Vague Patch Notes: E3 is gone, but it’s only half a victory

lol, no

So E3 is dead, and we’ve already shared some of our thoughts on the matter earlier this week. But as someone who literally wrote a whole article about how much I loathe trade shows, I have even more I want to say on the matter. And that starts with an extension of the premise floated on this week’s podcast: E3 was already dead. E3 didn’t die on March 30th, 2023. In my mind, E3 died on June 22nd, 2022.

Now, let me make something clear here: I understand exactly why the ESA decided to hire Reedpop to make E3 into a thing this time around. Nor am I implying that Reedpop somehow sabotaged the convention. Rather, what I’m saying is that hiring Reedpop to manage the convention was an a priori conclusion of the transformation that E3 had been undergoing for several years, and it was a transformation that isn’t exactly great for anyone who cares about accurate information. And it all comes back to PAX, the Game Awards, and solely working upon a closed set.

As I have been dropping a few truth bombs about game journalism over the past few weeks, here’s something that you probably already know (because we’ve written about it many times) but is worth stating again explicitly: This field can turn into an adversarial minefield really quickly. Absolutely no developer wants someone to roll in asking uncomfortable or inconvenient questions, and doing so can be a great way to get press access turned off… but just softballing questions or ignoring obvious issues is a good way to ruin your reputation with everyone else.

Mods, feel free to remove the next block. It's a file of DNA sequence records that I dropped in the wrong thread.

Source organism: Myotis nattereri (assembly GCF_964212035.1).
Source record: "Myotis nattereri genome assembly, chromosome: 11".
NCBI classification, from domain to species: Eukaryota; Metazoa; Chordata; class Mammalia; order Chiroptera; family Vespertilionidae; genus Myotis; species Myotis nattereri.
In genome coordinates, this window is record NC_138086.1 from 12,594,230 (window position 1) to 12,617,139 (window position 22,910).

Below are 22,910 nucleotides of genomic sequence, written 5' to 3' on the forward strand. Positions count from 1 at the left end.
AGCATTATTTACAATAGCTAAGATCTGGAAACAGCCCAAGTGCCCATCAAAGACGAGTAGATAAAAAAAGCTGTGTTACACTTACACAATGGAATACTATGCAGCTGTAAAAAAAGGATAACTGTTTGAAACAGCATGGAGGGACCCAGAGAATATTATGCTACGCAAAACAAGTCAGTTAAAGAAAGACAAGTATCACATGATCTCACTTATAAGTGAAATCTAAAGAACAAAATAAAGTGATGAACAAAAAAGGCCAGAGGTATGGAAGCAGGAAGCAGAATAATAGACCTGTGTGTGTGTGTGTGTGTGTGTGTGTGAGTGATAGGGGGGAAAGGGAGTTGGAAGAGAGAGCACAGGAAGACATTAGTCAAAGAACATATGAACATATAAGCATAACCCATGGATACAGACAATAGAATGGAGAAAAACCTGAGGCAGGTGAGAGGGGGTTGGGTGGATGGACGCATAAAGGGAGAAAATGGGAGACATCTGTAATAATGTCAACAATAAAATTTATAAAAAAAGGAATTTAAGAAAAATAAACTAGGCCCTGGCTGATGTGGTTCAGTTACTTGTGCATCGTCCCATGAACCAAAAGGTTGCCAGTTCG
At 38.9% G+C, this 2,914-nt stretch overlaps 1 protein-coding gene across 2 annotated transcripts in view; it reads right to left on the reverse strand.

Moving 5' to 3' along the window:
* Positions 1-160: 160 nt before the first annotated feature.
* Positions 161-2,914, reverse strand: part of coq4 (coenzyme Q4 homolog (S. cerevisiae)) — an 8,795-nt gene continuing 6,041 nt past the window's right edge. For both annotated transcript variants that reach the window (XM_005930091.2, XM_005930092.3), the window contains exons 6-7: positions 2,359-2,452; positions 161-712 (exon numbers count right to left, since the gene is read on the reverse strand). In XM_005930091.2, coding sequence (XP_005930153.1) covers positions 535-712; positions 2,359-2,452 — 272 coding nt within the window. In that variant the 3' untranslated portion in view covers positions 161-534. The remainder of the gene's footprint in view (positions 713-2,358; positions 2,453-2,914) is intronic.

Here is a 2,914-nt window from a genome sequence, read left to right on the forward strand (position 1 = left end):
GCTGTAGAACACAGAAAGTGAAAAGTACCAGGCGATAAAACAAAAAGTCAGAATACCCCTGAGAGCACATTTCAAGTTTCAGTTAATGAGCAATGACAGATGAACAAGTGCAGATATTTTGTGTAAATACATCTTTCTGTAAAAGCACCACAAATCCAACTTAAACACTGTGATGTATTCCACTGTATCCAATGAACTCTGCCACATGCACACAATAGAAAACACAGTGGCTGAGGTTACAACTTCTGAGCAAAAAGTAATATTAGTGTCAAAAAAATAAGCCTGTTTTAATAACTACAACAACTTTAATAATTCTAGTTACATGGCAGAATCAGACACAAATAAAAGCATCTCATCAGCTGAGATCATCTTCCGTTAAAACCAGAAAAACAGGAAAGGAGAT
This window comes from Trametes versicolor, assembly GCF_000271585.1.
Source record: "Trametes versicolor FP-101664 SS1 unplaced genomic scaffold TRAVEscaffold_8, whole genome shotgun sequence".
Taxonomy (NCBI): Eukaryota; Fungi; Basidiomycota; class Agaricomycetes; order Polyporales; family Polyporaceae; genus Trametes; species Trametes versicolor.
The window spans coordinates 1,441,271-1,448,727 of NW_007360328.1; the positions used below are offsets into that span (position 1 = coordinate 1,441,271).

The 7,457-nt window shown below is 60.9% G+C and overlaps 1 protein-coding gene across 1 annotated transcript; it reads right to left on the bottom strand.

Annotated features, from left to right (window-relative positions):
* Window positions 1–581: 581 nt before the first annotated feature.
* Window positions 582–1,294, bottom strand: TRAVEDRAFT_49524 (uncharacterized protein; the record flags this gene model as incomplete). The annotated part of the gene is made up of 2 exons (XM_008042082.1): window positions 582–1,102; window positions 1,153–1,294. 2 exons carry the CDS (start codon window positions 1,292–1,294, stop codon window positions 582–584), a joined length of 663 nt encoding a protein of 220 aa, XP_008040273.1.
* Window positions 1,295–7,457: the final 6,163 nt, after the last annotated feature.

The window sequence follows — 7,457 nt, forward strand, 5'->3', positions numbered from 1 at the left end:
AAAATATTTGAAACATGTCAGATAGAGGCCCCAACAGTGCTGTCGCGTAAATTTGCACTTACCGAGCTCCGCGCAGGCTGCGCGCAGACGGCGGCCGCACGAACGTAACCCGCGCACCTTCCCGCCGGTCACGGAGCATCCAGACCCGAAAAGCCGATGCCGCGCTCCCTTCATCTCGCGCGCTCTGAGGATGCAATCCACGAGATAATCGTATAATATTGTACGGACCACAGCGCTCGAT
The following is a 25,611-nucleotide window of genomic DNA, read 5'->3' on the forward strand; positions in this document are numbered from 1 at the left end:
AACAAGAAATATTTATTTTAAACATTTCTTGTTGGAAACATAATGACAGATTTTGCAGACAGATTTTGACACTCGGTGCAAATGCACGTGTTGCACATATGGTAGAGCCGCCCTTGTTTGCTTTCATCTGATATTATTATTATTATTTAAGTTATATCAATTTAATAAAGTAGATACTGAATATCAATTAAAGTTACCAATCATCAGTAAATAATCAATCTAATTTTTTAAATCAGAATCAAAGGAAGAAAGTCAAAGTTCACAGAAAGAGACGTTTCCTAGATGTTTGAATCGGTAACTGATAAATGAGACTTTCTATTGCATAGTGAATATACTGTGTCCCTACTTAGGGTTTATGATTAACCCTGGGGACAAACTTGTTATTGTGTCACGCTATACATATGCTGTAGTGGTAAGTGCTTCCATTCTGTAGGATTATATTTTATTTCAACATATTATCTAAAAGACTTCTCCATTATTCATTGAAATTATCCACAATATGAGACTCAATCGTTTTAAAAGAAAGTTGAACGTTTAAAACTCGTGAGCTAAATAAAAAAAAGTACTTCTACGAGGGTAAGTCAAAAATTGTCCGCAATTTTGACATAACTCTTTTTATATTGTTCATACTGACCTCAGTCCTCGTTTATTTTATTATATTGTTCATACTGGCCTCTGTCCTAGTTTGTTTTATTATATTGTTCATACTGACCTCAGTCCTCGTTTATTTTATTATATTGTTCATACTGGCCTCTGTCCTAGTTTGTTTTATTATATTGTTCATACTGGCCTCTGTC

This is not to say that every single developer is a petulant baby who will throw a fit at any negative coverage of things they did. But it does mean that you have to tread carefully and deal with the fact that you are always walking a fine line of coverage between being critical and poisoning the well for no real advantage.

Developers, for their part, are often much happier to just control the narrative altogether and control precisely what access anyone has to information. This is usually pretty easy to do, but the more people are just bouncing around and talking the more you have the opportunity for a developer to go off the record and accidentally say the quiet part loud.

And from the audience perspective, there’s a simmering resentment about how game journalists get to go to a massive video game party that no one else gets to see.

How do I start to say goodbye.

I honestly feel like the genesis of PAX, on some level, comes right back to that “why should those people get to go to the Big Awesome Video Game Party” without ever realizing that E3 and trade shows were never Big Awesome Video Game Parties. PAX, as a convention, has gotten more and more hostile to people who are there to work over the years that I attended, in no small part because why should you get in early? It got to the point where a couple years the only reason I was able to get to interviews on time was because developers I knew held the door open for me, so to speak, because they knew as well as I did that I was there to work, not gawk.

Hiring Reedpop to do E3 was, in many ways, asking for E3 to be more like PAX. And PAX is popular. If you like going to Big Awesome Video Game Party, if that’s what you’re there for, PAX is really good at that. But it is good at that partly by being bad for actually having interviews or resources or spaces for people who are there to ask questions. The “big party” vibe is at odds with the “I would like serious answers to important questions” vibe.